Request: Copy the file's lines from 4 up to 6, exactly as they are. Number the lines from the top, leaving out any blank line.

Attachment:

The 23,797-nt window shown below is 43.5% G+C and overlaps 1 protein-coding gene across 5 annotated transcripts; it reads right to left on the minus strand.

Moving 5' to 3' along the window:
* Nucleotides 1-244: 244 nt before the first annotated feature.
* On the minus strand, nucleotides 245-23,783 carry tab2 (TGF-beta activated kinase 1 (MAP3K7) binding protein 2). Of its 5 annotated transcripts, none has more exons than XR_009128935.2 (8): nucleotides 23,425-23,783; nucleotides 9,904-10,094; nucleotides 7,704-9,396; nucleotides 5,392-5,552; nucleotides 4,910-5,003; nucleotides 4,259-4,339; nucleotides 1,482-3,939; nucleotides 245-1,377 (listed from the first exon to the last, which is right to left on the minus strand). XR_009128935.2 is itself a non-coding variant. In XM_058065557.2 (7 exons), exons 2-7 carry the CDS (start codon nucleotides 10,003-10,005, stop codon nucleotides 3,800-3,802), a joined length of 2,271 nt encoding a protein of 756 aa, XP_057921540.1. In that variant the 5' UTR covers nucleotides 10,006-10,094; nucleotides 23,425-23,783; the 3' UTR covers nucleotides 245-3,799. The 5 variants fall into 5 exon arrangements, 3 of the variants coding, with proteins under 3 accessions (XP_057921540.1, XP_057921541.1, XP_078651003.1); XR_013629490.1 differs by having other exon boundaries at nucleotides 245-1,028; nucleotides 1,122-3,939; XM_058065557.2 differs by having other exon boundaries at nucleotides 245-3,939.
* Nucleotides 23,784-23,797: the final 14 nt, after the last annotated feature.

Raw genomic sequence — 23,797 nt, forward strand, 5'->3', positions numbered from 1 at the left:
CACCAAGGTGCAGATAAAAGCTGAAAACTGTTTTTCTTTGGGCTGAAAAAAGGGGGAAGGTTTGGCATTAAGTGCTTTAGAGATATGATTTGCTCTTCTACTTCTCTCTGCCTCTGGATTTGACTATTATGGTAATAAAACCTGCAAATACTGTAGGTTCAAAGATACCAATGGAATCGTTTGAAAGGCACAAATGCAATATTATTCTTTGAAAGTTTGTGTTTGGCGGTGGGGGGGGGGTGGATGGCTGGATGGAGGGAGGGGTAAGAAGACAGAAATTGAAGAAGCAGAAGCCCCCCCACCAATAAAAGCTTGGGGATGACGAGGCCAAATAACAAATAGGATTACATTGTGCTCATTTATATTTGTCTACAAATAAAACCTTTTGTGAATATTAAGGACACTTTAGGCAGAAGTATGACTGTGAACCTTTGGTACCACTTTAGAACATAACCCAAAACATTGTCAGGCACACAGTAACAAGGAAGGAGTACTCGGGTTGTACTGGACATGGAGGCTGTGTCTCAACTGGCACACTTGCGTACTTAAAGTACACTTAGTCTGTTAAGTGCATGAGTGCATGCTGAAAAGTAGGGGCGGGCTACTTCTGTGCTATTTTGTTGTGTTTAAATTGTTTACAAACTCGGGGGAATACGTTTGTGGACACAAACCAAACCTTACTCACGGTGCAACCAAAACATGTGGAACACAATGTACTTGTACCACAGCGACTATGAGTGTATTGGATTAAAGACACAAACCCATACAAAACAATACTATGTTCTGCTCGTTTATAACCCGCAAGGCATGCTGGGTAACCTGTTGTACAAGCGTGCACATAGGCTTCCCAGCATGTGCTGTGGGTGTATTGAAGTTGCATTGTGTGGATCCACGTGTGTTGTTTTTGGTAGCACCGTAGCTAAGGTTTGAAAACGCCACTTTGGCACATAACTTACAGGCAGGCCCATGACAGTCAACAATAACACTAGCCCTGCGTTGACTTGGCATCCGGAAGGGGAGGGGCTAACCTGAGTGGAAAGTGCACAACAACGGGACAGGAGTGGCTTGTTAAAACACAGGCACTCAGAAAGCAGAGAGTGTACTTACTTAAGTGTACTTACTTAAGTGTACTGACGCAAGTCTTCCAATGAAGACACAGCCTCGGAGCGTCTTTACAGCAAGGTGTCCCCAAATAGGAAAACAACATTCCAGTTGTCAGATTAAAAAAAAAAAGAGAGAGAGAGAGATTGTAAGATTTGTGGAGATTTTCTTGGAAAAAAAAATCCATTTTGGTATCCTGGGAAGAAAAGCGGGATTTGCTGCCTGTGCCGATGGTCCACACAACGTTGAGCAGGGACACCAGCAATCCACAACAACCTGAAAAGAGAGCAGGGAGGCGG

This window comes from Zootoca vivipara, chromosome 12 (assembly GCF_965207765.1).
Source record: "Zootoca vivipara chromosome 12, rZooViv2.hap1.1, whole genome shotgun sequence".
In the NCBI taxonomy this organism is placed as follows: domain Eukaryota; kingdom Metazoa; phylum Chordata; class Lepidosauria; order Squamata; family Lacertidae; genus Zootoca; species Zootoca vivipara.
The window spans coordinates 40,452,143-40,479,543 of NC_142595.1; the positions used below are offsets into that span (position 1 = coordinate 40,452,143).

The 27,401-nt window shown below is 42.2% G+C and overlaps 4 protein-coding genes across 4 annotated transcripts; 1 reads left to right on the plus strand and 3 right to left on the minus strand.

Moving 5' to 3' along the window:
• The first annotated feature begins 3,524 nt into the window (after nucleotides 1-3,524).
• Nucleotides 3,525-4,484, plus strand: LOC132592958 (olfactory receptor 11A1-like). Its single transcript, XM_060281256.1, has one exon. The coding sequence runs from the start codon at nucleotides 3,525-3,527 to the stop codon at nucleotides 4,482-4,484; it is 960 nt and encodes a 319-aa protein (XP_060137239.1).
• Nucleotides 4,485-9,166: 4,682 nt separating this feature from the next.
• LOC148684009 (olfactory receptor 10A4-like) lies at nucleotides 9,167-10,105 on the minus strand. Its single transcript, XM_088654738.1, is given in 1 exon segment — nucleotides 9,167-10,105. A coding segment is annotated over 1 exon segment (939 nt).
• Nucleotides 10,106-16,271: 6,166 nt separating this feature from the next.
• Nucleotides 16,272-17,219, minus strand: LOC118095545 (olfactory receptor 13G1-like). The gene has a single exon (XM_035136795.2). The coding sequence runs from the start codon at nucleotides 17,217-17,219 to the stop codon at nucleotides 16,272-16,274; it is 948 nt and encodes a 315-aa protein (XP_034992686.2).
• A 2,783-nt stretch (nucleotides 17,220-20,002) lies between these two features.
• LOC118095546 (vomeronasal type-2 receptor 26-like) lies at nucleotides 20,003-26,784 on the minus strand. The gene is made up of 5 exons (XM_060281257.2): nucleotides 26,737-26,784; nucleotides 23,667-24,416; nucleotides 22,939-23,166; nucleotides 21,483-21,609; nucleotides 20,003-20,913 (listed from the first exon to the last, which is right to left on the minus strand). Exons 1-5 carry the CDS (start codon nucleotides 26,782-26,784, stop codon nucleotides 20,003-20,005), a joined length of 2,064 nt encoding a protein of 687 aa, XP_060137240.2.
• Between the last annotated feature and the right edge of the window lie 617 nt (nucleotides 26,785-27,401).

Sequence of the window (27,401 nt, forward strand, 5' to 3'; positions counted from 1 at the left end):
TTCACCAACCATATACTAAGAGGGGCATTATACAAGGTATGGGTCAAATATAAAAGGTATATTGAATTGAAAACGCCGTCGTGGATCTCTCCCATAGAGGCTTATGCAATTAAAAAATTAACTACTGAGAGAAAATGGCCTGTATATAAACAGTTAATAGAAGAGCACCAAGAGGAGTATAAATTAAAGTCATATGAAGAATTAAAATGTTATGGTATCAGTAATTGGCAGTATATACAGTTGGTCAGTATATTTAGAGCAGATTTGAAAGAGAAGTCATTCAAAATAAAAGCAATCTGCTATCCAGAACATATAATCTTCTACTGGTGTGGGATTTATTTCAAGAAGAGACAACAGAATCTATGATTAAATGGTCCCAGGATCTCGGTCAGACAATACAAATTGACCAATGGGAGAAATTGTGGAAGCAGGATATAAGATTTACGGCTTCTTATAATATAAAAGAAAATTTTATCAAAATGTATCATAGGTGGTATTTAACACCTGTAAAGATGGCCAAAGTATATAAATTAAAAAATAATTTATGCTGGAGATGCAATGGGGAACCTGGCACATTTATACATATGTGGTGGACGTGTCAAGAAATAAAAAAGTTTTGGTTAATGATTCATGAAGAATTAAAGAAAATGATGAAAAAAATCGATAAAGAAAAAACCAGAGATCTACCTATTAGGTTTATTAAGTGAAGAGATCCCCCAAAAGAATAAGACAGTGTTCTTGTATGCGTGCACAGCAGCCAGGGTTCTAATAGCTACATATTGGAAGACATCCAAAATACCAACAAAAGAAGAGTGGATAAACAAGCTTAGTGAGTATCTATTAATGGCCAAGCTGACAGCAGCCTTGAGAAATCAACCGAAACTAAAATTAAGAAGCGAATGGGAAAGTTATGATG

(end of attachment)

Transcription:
* On the minus strand, nucleotides 245-23,783 carry tab2 (TGF-beta activated kinase 1 (MAP3K7) binding protein 2). Of its 5 annotated transcripts, none has more exons than XR_009128935.2 (8): nucleotides 23,425-23,783; nucleotides 9,904-10,094; nucleotides 7,704-9,396; nucleotides 5,392-5,552; nucleotides 4,910-5,003; nucleotides 4,259-4,339; nucleotides 1,482-3,939; nucleotides 245-1,377 (listed from the first exon to the last, which is right to left on the minus strand). XR_009128935.2 is itself a non-coding variant. In XM_058065557.2 (7 exons), exons 2-7 carry the CDS (start codon nucleotides 10,003-10,005, stop codon nucleotides 3,800-3,802), a joined length of 2,271 nt encoding a protein of 756 aa, XP_057921540.1. In that variant the 5' UTR covers nucleotides 10,006-10,094; nucleotides 23,425-23,783; the 3' UTR covers nucleotides 245-3,799. The 5 variants fall into 5 exon arrangements, 3 of the variants coding, with proteins under 3 accessions (XP_057921540.1, XP_057921541.1, XP_078651003.1); XR_013629490.1 differs by having other exon boundaries at nucleotides 245-1,028; nucleotides 1,122-3,939; XM_058065557.2 differs by having other exon boundaries at nucleotides 245-3,939.
* Nucleotides 23,784-23,797: the final 14 nt, after the last annotated feature.

Raw genomic sequence — 23,797 nt, forward strand, 5'->3', positions numbered from 1 at the left: